a processor coupled to the sensor assembly and operable to calculate a gravity tensor element by solving an equation that includes the measured input acceleration and an acceleration term that represents a component of the measured input acceleration caused by a rotation of the housing about one of the first, second, and third body axes.

6. A gravity gradiometer, comprising:

a housing having first, second, and third orthogonal body axes;

a disc mounted within the housing and having a spin axis and having first and second radial disc axes that are orthogonal to the spin axis and to each other;

an accelerometer mounted to the disc and having a coordinate axis that is parallel to the spin axis of the disc and having an input axis, the accelerometer operable to measure an input acceleration along the input axis;

a rotational sensor assembly mounted within the housing and operable to measure rotation of the housing about the first, second, and third body axes;

a processor coupled to the sensor assembly and operable to calculate a gravity tensor element by solving an equation that includes the measured input acceleration and an acceleration term that represents a component of the measured input acceleration caused by a rotation of the housing about one of the first, second, and third body axes;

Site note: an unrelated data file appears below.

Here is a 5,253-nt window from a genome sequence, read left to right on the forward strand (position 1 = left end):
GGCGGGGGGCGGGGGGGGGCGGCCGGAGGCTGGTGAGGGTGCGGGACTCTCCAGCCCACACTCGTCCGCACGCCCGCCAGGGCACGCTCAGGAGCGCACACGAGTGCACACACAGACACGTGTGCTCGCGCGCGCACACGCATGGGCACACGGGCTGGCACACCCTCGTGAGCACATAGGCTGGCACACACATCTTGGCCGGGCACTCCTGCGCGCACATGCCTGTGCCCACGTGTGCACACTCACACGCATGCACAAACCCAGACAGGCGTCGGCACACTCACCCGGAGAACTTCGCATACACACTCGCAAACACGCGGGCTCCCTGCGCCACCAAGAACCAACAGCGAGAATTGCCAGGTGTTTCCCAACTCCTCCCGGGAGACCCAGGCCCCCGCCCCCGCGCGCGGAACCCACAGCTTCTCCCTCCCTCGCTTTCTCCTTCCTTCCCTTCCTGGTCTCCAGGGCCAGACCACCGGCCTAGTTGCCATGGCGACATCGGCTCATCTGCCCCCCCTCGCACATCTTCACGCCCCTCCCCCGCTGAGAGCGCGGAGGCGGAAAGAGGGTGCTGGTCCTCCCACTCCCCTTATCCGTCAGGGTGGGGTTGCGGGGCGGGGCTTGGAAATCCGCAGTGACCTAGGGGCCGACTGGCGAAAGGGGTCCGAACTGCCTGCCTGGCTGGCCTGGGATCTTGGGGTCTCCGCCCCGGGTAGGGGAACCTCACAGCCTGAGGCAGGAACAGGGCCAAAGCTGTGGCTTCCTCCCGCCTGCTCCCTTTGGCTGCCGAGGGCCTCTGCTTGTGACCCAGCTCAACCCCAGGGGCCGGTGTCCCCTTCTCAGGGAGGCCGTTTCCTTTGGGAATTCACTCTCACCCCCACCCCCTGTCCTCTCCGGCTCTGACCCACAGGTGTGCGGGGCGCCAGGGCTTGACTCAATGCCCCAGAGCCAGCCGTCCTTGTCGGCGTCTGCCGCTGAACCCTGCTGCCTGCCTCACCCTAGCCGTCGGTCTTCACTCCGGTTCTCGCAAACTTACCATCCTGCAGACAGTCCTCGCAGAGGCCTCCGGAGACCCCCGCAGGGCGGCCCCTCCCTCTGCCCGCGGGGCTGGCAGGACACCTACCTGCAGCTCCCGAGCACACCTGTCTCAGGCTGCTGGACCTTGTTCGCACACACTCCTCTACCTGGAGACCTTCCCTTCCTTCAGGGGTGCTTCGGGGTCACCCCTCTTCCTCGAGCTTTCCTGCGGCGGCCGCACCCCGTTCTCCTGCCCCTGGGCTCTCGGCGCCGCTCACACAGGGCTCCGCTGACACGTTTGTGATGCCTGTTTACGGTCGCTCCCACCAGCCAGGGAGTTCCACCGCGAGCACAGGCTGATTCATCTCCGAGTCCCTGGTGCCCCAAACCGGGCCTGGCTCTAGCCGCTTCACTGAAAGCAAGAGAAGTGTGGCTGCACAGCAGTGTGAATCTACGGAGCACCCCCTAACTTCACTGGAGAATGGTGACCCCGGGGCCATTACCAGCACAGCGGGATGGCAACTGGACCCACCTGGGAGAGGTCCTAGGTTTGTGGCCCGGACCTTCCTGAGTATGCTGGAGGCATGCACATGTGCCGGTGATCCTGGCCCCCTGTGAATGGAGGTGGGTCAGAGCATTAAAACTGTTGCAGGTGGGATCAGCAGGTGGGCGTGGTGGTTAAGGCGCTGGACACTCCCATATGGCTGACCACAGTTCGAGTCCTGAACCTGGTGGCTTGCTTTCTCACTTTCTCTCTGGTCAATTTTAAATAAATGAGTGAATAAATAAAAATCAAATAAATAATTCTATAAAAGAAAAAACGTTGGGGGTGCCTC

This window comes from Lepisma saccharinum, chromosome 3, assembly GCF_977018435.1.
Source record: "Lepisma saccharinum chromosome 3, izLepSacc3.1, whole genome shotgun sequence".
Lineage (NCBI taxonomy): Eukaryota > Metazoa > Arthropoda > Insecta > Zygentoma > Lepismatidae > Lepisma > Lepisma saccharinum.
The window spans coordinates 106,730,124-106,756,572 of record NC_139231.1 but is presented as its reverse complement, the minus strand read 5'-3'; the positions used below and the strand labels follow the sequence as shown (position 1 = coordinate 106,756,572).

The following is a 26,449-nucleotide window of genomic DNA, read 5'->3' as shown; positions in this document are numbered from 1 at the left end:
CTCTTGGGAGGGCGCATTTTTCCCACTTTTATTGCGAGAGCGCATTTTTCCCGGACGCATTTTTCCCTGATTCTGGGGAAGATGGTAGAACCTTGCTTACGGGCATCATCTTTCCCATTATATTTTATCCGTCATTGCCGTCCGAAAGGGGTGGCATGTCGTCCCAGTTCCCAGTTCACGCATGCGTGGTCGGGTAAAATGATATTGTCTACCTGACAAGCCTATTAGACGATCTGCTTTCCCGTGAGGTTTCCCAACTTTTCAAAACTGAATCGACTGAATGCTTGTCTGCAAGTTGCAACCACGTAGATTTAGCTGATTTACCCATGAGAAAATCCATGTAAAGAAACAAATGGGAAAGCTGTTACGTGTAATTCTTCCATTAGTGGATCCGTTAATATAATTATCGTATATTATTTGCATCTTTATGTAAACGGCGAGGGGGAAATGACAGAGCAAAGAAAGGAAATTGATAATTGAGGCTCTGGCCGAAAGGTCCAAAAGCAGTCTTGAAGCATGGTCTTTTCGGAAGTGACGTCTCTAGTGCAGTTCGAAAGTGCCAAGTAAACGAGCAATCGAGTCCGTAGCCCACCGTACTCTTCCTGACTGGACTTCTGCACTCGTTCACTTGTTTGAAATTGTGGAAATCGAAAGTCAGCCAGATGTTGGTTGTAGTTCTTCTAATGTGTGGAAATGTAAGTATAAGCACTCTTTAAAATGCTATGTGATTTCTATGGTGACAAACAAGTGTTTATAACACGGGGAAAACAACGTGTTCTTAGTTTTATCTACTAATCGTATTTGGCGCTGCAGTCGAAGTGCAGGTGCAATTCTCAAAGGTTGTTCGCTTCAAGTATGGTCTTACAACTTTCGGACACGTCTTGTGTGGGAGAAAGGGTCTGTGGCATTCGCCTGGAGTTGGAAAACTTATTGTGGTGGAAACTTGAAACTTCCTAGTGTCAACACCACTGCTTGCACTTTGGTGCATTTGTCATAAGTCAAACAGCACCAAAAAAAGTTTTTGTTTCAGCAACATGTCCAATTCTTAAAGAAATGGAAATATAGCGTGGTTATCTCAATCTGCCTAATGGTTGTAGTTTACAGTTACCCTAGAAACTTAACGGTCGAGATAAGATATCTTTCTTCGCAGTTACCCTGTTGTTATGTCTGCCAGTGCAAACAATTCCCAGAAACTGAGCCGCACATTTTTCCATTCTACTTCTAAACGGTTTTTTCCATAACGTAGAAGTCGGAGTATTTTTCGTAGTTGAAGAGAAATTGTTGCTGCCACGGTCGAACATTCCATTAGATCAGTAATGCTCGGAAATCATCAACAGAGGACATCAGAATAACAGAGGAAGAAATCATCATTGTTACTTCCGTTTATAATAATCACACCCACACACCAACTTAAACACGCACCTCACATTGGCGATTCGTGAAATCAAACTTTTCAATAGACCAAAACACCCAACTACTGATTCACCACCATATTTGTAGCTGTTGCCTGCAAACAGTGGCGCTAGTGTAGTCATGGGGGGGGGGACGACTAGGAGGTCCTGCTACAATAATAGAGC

wherein:

the input axis of the accelerometer is separated from the disc by an angle; and

wherein the acceleration term is a function of the angle.

7. The gravity gradiometer of claim 6 wherein:

the second and third body axes lie in a first plane;

the disc lies in a second plane that is substantially parallel to the first plane; and

the acceleration term is a function of an angle between one of the first and second disc axes and one of the second and third body axes.

8. A method, comprising:

measuring an acceleration along an input axis of an accelerometer mounted to a gradiometer disc, the accelerometer having a coordinate axis that is parallel to a spin axis of the disc; and

calculating a gravity tensor element as a function of the measured input acceleration and a first component of the measured acceleration caused by an acceleration along the coordinate axis of the accelerometer.

9. The method of claim 8 wherein the first component of the measured input acceleration is a function of a rotational acceleration of the disc about an axis that is not parallel to the spin axis of the disc.

10. The method of claim 8 , further comprising:

measuring a rotational acceleration of the disc about an axis that is parallel to the disk; and

wherein the first component of the measured input acceleration is a function of the measured rotational acceleration.

11. The method of claim 8 wherein calculating the gravity tensor element comprises solving an equation that includes the measured input acceleration and a known value of the component of the measured input acceleration.

12. The method of claim 8 wherein the component of measured input acceleration is a function of an angle between the coordinate axis and the input axis of the accelerometer.

13. The method of claim 8 wherein:

calculating the gravity tensor element comprises calculating the gravity tensor element as a function of a second component of the measured acceleration caused by an acceleration along the coordinate axis of the accelerometer;